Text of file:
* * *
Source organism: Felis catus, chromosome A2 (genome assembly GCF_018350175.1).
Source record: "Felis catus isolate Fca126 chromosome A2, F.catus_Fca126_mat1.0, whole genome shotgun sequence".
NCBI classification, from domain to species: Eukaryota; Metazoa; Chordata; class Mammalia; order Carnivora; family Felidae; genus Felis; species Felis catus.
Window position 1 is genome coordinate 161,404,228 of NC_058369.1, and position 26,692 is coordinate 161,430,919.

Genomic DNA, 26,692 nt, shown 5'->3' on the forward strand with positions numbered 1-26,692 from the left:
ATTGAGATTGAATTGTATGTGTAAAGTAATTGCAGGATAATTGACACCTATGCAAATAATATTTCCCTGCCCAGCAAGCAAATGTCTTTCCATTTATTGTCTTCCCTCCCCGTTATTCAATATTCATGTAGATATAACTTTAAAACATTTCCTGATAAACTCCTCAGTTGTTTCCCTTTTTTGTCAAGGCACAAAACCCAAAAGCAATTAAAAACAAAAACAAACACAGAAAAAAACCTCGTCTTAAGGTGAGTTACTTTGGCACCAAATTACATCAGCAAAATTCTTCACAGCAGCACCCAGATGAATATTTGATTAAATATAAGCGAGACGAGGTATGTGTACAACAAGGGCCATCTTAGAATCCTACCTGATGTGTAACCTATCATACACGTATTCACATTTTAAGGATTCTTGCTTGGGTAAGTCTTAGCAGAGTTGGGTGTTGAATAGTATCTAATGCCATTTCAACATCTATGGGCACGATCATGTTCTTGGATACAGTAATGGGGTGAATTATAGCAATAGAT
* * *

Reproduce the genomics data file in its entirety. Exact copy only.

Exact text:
Source organism: Felis catus, chromosome A2 (genome assembly GCF_018350175.1).
Source record: "Felis catus isolate Fca126 chromosome A2, F.catus_Fca126_mat1.0, whole genome shotgun sequence".
NCBI classification, from domain to species: Eukaryota; Metazoa; Chordata; class Mammalia; order Carnivora; family Felidae; genus Felis; species Felis catus.
Window position 1 is genome coordinate 161,404,228 of NC_058369.1, and position 26,692 is coordinate 161,430,919.

Genomic DNA, 26,692 nt, shown 5'->3' on the forward strand with positions numbered 1-26,692 from the left:
ATTGAGATTGAATTGTATGTGTAAAGTAATTGCAGGATAATTGACACCTATGCAAATAATATTTCCCTGCCCAGCAAGCAAATGTCTTTCCATTTATTGTCTTCCCTCCCCGTTATTCAATATTCATGTAGATATAACTTTAAAACATTTCCTGATAAACTCCTCAGTTGTTTCCCTTTTTTGTCAAGGCACAAAACCCAAAAGCAATTAAAAACAAAAACAAACACAGAAAAAAACCTCGTCTTAAGGTGAGTTACTTTGGCACCAAATTACATCAGCAAAATTCTTCACAGCAGCACCCAGATGAATATTTGATTAAATATAAGCGAGACGAGGTATGTGTACAACAAGGGCCATCTTAGAATCCTACCTGATGTGTAACCTATCATACACGTATTCACATTTTAAGGATTCTTGCTTGGGTAAGTCTTAGCAGAGTTGGGTGTTGAATAGTATCTAATGCCATTTCAACATCTATGGGCACGATCATGTTCTTGGATACAGTAATGGGGTGAATTATAGCAATAGAT